Thursday, March 31, 2011
Wednesday, March 30, 2011
Tuesday, March 29, 2011
Tuesday, March 22, 2011
Tuesday, March 15, 2011
I woke up to the guilt of wanting to sleep in longer.
I job searched and bemoaned my current unemployment situation for the thousandth time.
I went through my usual routine of primping and painting my rough-night's-sleep of a face.
I packed my bags for a much anticipated trip with my sister to Rexburg to visit old friends.
And it wasn't until I reached my sister's apartment that I learned that half-way across the world, disaster had struck.
Breaking news on the television screen reported of a massive 8.9 magnitude earthquake that had hit the Pacific Ocean near Northeastern Japan causing damage with blackouts, fire, and the most devastatingly of all, tsunami. The deadly tsunami, spawned by one of the largest quakes ever recorded, slammed into the nation's East coast leaving a swath of devastation in it's wake.
No one ever really has the answer as to why these sort of things happen. We often find ourselves asking "why?" When the tragedy is over, the real struggle begins. How do we as human beings pick ourselves up when we fall? How do we face adversity?
So what are we? I believe that we are greater than we can even comprehend. Only through intense pressure does a coal become a diamond. Only in the fire of affliction do we become purified. Adversity can prove to be our finest hour.
Naotaka Matsukata, senior policy advisor at Alston and Bird, LLP : "When historians 100 years from now will put this event in the context of Japan's modern history of response and rebuilding after crisis, they will see it as just one more time the people of Japan have come together and made recovery a catalyst for reform and prosperity."
Want to help?
Here is a list of some of the organizations that are aiding in the nation's recovery:
Tuesday, March 8, 2011
Not the kind you download onto your Kindle, but the kind that have pages. I love the way you can crease the corners of those pages to save your spot. Have you ever ventured into an antique book store? There's a certain smell to all of that aged paper that fills the air. Most of my books are completely marked up with thoughts and favorite quotes, underlines and pencil marks. The spine is always the first thing to go, especially when you've read that book a thousand times. There's something about turning the page of a book to discover what happens next that is very satisfying. Each day is like turning a page in our own book of life.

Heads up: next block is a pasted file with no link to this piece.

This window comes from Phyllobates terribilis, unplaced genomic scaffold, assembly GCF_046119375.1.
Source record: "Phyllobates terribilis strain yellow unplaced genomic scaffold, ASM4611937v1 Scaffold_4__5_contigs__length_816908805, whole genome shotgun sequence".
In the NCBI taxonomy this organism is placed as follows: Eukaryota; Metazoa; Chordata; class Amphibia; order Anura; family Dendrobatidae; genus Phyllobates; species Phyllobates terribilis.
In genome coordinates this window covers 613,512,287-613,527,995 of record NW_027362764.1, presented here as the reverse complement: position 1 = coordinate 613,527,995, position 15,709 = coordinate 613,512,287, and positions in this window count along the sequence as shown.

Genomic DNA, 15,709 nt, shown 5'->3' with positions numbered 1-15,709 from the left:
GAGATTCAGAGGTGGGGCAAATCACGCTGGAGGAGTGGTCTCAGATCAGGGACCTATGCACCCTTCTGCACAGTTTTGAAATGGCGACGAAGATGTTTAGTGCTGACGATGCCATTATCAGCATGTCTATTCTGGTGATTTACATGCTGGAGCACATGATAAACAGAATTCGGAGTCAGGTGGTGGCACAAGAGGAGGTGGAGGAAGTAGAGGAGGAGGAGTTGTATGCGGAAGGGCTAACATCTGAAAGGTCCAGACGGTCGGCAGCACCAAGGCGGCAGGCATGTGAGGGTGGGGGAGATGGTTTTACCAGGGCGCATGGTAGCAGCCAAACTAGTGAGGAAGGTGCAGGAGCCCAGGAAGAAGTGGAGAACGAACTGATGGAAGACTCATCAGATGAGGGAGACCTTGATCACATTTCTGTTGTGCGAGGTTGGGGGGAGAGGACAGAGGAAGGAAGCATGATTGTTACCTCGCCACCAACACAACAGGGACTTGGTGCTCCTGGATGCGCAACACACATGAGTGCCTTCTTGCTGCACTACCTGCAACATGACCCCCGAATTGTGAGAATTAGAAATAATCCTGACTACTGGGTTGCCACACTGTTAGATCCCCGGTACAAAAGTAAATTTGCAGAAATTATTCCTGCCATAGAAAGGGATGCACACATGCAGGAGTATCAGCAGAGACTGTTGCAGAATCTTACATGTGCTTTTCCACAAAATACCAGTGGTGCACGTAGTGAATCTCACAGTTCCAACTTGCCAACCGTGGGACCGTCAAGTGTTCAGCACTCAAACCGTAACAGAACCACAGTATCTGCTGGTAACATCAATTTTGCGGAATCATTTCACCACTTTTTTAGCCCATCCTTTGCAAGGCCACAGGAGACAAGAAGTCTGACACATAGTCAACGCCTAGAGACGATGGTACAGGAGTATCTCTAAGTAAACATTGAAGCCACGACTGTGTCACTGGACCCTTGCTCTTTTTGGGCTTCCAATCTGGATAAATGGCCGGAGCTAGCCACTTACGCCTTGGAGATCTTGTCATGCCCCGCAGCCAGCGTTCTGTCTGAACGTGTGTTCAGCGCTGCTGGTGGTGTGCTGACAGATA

Well...I was in a bookstore the other day (another one of my favorite things, worthy of it's own post), and I discovered the most lovely cloth-bound series of classics. They looked almost antique in a Victorian style, each with it's own unique design and motif representing central themes of each story (A peacock feather, for example, on Dorian Grey plays on the book's themes of vanity and the superficial).
With a little bit of research I discovered that these incredible book covers were designed by Penguin Book's senior cover designer, Coralie Bickford-Smith. Over the years she has created several series designs. She studied typography at Reading University and has recently been sharing her experience with students at London College of Communication encouraging a sense of play in the process of design.
"I want these books to be cherished like the literature inside. If something is well considered, it will entice. People want to explore it, feel it."
Feast your eyes:
Not only can I already picture these beautiful books on my shelf, but they are all literature's most beloved classics and would serve a lazy afternoon well. They are books to be cherished...collected...and passed on for generations to come. Thank you Coralie for you brilliance and inspiration to boot.
Thursday, March 3, 2011
Love you, Kay
Wednesday, March 2, 2011
Stuck in the middle between love and Easter, it is often overlooked. But there's more to this month that meets the eye. This month I get to celebrate national reading day (2nd), my sister Kaylie's birthday (which she shares with Einstein (14th)), and even the tail end of Mardi Gras (9th).
But the crowning triumph of this lovely little month is that of ...
Saint Patrick's Day (17th)
In the front yard of the first house I grew up in was a clover patch. I remember how I used to comb through the clovers in search of a four-leaf...or maybe even a leprechaun. I could never seem to catch one or convince my parents of their existence.
Whenever I forgot to wear green on St. Patty's day, I always used the excuse that my eyes were green; I'm sure I'm not the first. Too bad it wasn't a sufficient excuse for my classmates and I still managed to get pinched.
Here's to finding a four-leaf clover, hoping that luck isn't just for the Irish and believing that there really is a pot of gold at the end of the rainbow. So KISS ME...I'm as good as Irish.